The Maxentian basilica was hardly completed when Constantine, about A.D. 330, removed the seat of empire to Byzantium. Rome was stocked with public edifices. The new capital was poorly supplied, and the architects and artificers went off to the favoured city where their services were required. Their earliest works have been swept away, and there is a gap in the development of Roman architecture at Constantinople till we come to the reign of Justinian, A.D. 527. A few years after he ascended the throne he commenced the celebrated church of St. Sophia. There we find that another great step had been gained, and the innovation belonged to the same department with all the other contributions of the Romans to the builder's art. A cylinder, like the Pantheon, would not compose well with accessory parts. There were no flat faces for the adjuncts, and, unless it could be hung upon a polygon, the dome would not enter with advantage into a complex plan. In the palace of Diocletian, at Spalatro, which belongs to about A.D. 300, the easy course was adopted of circumscribing an octagon about the drum, and filling in the angles with solid wall. Subtler expedients were tried, but they were distanced by the famous device in the church of Justinian. The well of the great dome is a square, the sides of which consist of open arches with piers at the corners. The cylindrical base is formed aloft, at the top of the well, by curvilinear triangles, called pendentives, which are built, with their summits downwards, into the upper angles of the square, and convert it into a circle. Upon these jutting foundations is laid a dome, which equals in diameter the dome of St. Paul's. The Byzantine style had its peculiarities of design and decoration, but its one important constructive novelty was the overhanging base or pendentives, which poised its domes as it were in air. A contemporary writer records the exulting language of Justinian at the completion of his church. Glory be to God,' he exclaimed, who hath thought me worthy to


accomplish so great a work; I have vanquished thee, 0 Solomon.' • Yet how dull,' says Gibbon, “is the artifice, how insignificant is the labour, if it be compared with the formation of the vilest insect that crawls upon the wall of the temple,

The contributions of the Roman to architecture are well defined, and it must be admitted that he bequeathed a magnificent legacy to his successors. The Greek was a pure artist. In construction he discovered nothing, and was content with the primitive plan of a cross-bar laid upon upright posts for his elevation, and a triangle for his roof. The Roman, on the contrary, was an indifferent artist, but he was a first-rate constructor. His region was the arch, the dome, and the vault; and he used them with a rare originality and power. His domes and intersecting vaults were glorious feats of mechanic skill, and there is little in the constructive marvels of the mediæval builders which was not either actually anticipated by the Romans, or was an easy deduction from the principles they had established. Their architecture was immeasurably more prolific of results than the architecture of Greece. The Greeks perfected a single rigid form, which would be intolerably monotonous when often repeated, and which was not suited to the growing demands of the world. The contrivances of the Romans were equal to every exigency, and admitted of infinite modifications and developments. The stereotyped temple could not contend with the fertile, plastic devices which could be applied to all shapes curved or straight, and adapted to all edifices public or private, secular or religious, low or lofty, great or small. In mere beauty of design the Roman was sometimes eminently successful. His domes are grand, and by such elevations as the Colosseum he taught modern Europe the way to bestow expression, dignity, and elegance upon her storied civil buildings. His taste, however, was fitful at best; and he seldom got through his task without perpetrating some offensive solecism or marring the whole by some glaring inequality in the parts. He would have committed fewer faults if he had not been encumbered with the Greek façades which were outside his system, and which he failed to incorporate with it. He was fast emancipating himself from the thraldom when art declined with the Empire, and stopped him in his career. “Had Rome,' says Mr. Fergusson,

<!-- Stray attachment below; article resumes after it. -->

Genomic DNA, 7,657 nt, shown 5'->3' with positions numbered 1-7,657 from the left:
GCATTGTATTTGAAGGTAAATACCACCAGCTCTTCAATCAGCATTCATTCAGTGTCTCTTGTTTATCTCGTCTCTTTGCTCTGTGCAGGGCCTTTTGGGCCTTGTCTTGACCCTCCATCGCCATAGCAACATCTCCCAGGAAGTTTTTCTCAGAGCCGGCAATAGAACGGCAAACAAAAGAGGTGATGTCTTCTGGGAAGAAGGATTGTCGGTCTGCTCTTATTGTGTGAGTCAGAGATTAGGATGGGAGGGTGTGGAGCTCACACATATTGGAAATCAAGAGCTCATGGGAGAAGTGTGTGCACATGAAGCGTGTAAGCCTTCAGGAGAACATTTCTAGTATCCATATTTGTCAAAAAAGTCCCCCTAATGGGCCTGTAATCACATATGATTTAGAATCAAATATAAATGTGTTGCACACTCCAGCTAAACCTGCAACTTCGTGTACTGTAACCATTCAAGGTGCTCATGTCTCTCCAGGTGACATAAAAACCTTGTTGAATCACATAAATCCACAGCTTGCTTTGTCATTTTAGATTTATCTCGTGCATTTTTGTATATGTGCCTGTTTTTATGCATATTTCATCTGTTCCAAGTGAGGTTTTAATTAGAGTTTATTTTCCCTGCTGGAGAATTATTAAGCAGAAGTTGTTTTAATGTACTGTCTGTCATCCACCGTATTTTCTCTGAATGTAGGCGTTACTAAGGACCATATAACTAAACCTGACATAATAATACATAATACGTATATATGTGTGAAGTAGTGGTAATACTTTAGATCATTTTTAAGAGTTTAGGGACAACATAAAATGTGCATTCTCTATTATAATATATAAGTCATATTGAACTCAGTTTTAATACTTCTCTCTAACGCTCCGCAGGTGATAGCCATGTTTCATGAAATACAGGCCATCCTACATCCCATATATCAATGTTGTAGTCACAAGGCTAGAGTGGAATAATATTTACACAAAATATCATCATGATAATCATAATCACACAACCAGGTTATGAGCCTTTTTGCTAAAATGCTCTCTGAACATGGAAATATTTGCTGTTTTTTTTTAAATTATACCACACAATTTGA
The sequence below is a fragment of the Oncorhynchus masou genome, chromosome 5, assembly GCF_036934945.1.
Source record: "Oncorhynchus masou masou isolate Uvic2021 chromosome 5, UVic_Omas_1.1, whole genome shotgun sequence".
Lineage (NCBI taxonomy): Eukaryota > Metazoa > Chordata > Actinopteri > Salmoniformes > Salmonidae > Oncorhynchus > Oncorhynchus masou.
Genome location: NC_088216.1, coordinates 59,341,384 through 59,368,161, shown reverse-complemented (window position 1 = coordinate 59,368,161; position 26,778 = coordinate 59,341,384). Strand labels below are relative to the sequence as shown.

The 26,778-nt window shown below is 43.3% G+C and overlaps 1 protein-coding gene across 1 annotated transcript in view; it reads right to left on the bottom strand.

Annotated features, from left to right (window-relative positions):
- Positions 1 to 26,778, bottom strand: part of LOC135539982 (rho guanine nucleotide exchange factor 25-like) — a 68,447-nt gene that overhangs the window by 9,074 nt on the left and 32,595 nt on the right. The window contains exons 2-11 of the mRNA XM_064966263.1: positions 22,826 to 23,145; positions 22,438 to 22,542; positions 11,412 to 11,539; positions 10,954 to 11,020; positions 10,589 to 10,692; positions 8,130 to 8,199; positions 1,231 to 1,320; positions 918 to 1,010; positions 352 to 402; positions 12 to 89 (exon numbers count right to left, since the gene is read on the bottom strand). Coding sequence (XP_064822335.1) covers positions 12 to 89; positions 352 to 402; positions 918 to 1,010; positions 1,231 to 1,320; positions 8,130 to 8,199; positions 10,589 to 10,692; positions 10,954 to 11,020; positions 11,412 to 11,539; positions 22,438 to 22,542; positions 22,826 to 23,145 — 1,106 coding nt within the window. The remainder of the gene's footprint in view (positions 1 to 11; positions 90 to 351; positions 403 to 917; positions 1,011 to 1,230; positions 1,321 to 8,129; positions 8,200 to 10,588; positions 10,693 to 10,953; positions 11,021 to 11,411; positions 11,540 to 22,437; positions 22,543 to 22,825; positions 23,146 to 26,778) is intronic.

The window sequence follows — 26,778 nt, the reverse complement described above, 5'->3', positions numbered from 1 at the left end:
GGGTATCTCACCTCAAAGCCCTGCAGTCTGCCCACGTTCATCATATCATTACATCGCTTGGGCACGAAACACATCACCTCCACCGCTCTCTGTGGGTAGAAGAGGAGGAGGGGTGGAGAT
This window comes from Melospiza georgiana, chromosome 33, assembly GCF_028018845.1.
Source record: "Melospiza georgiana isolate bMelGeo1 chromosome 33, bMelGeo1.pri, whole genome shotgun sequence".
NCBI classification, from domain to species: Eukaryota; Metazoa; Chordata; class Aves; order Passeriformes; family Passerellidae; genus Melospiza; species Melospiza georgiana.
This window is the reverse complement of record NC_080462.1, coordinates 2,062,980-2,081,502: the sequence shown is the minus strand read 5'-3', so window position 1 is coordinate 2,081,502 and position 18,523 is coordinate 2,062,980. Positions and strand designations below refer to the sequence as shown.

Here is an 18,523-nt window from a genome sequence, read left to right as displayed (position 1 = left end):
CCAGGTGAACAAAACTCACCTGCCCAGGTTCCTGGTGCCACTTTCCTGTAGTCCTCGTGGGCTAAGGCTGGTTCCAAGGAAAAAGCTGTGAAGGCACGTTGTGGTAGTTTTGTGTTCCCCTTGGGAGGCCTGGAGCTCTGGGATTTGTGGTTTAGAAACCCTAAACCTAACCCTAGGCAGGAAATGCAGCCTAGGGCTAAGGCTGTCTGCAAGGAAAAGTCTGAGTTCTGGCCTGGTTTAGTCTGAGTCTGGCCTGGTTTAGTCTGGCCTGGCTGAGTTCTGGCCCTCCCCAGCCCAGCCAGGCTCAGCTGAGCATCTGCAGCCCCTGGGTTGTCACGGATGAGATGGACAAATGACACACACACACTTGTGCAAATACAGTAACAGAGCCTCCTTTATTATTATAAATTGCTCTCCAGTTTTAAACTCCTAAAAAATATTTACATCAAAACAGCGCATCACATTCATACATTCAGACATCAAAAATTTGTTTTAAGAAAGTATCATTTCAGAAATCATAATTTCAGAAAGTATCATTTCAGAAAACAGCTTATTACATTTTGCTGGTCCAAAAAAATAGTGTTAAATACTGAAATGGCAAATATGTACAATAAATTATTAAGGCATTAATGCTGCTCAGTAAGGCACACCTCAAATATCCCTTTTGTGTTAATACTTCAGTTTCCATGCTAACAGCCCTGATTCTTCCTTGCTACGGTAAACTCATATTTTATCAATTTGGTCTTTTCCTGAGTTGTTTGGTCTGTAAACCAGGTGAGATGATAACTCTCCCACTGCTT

retained her power and pre-eminence a century or two longer, a style might have been elaborated as distinct from that of the ancient world, and as complete in itself, as our pointed Gothie, and perhaps more beautiful.' The Roman would certainly have improved upon the hybrid compound which for generations bad led him astray. He might probably have combined his domical